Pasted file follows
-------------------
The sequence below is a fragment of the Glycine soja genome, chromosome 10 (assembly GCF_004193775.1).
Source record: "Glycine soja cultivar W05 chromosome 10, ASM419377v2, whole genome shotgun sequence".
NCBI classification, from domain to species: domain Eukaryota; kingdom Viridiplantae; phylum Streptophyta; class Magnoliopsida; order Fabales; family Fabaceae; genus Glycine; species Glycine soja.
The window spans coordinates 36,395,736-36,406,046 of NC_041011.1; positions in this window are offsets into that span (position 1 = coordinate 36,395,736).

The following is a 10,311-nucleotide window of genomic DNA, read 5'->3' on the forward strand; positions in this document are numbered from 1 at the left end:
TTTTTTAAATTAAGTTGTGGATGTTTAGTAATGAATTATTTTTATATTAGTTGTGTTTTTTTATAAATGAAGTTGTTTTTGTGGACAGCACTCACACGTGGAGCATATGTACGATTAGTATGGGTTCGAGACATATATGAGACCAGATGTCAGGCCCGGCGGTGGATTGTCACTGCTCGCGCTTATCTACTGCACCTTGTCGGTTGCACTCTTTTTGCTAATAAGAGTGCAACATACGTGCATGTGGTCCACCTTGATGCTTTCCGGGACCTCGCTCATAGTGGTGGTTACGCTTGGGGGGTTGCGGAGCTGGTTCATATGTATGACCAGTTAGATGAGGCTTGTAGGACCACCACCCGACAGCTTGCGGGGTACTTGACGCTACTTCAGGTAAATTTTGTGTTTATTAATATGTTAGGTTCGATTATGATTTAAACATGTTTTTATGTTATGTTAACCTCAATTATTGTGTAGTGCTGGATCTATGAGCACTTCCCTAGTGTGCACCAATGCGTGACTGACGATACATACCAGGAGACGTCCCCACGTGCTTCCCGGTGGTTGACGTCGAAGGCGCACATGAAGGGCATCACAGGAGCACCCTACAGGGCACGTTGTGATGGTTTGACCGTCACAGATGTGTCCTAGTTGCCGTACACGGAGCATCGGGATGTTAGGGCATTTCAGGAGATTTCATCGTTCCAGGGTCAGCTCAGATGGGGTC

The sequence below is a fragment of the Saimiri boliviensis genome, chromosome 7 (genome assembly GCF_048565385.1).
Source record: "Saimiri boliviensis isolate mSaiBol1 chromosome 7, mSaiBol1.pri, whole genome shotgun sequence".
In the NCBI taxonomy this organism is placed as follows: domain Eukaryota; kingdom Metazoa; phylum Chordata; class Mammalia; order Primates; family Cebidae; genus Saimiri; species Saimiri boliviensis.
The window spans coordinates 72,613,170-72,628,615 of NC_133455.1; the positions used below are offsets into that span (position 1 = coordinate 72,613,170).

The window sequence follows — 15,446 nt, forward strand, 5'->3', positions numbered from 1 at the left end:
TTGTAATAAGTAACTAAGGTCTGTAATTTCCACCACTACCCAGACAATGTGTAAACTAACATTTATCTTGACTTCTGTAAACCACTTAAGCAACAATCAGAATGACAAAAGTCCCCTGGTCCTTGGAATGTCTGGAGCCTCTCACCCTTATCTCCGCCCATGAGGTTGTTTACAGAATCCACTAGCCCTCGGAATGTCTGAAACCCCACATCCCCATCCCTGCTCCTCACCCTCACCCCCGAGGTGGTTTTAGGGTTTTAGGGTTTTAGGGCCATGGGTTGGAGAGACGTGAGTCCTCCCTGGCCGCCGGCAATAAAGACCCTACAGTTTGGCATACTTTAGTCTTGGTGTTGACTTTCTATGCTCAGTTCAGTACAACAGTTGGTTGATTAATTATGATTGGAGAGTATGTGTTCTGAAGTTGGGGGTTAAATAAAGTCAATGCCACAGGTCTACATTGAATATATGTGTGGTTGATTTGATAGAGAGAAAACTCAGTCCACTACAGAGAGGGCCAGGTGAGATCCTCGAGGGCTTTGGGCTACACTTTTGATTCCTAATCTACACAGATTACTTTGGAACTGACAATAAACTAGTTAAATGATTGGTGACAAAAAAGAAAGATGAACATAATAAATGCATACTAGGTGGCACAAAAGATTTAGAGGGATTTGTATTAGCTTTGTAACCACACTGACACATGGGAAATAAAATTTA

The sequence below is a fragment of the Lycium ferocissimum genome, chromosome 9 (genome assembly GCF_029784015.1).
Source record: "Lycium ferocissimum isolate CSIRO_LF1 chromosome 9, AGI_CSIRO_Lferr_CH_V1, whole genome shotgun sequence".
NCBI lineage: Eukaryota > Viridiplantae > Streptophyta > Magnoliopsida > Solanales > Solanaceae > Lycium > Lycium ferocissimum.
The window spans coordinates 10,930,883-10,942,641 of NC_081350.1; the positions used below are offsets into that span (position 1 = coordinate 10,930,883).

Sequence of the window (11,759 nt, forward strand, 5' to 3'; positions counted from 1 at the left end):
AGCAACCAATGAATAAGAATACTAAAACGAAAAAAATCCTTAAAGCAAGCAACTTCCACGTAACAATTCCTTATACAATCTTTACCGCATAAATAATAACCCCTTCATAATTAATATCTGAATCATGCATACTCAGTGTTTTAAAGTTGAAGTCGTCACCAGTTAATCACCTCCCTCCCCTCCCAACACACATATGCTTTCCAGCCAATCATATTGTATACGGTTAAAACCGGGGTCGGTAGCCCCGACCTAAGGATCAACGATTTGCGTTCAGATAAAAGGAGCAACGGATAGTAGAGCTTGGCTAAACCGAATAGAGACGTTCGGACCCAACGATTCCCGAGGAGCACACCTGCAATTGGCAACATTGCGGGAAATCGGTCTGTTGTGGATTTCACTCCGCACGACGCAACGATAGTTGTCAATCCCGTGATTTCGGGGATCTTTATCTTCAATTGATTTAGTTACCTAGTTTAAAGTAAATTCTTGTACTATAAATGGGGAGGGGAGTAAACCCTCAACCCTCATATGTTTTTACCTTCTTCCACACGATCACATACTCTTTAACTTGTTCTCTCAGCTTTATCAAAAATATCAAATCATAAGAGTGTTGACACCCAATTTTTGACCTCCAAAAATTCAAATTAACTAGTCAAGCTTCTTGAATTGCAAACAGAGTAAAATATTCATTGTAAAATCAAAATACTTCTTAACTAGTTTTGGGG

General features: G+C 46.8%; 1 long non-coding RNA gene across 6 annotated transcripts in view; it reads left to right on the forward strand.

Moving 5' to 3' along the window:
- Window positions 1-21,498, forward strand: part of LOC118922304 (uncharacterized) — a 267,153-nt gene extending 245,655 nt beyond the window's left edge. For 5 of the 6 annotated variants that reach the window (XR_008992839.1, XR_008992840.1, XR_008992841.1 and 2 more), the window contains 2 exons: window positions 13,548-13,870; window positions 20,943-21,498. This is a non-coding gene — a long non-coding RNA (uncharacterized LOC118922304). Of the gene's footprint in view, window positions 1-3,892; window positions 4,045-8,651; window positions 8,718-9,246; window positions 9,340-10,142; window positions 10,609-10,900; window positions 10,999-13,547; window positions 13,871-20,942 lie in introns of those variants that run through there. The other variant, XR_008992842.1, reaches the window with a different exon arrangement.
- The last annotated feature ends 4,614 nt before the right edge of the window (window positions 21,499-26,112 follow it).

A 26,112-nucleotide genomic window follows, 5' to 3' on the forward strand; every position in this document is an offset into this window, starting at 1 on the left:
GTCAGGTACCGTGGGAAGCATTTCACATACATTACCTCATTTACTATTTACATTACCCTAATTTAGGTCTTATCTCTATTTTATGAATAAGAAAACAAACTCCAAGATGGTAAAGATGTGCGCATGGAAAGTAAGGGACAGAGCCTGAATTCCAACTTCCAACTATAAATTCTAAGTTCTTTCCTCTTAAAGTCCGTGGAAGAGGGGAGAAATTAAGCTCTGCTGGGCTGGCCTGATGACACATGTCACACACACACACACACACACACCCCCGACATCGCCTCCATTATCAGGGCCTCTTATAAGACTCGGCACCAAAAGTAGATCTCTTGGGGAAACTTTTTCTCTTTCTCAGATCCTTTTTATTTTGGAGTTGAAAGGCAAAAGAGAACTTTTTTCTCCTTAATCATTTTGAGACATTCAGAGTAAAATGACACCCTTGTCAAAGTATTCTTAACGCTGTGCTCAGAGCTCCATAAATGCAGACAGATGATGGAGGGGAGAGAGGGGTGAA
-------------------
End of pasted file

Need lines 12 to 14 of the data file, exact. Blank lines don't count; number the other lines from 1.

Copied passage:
TTGTAATAAGTAACTAAGGTCTGTAATTTCCACCACTACCCAGACAATGTGTAAACTAACATTTATCTTGACTTCTGTAAACCACTTAAGCAACAATCAGAATGACAAAAGTCCCCTGGTCCTTGGAATGTCTGGAGCCTCTCACCCTTATCTCCGCCCATGAGGTTGTTTACAGAATCCACTAGCCCTCGGAATGTCTGAAACCCCACATCCCCATCCCTGCTCCTCACCCTCACCCCCGAGGTGGTTTTAGGGTTTTAGGGTTTTAGGGCCATGGGTTGGAGAGACGTGAGTCCTCCCTGGCCGCCGGCAATAAAGACCCTACAGTTTGGCATACTTTAGTCTTGGTGTTGACTTTCTATGCTCAGTTCAGTACAACAGTTGGTTGATTAATTATGATTGGAGAGTATGTGTTCTGAAGTTGGGGGTTAAATAAAGTCAATGCCACAGGTCTACATTGAATATATGTGTGGTTGATTTGATAGAGAGAAAACTCAGTCCACTACAGAGAGGGCCAGGTGAGATCCTCGAGGGCTTTGGGCTACACTTTTGATTCCTAATCTACACAGATTACTTTGGAACTGACAATAAACTAGTTAAATGATTGGTGACAAAAAAGAAAGATGAACATAATAAATGCATACTAGGTGGCACAAAAGATTTAGAGGGATTTGTATTAGCTTTGTAACCACACTGACACATGGGAAATAAAATTTA

The sequence below is a fragment of the Lycium ferocissimum genome, chromosome 9 (genome assembly GCF_029784015.1).
Source record: "Lycium ferocissimum isolate CSIRO_LF1 chromosome 9, AGI_CSIRO_Lferr_CH_V1, whole genome shotgun sequence".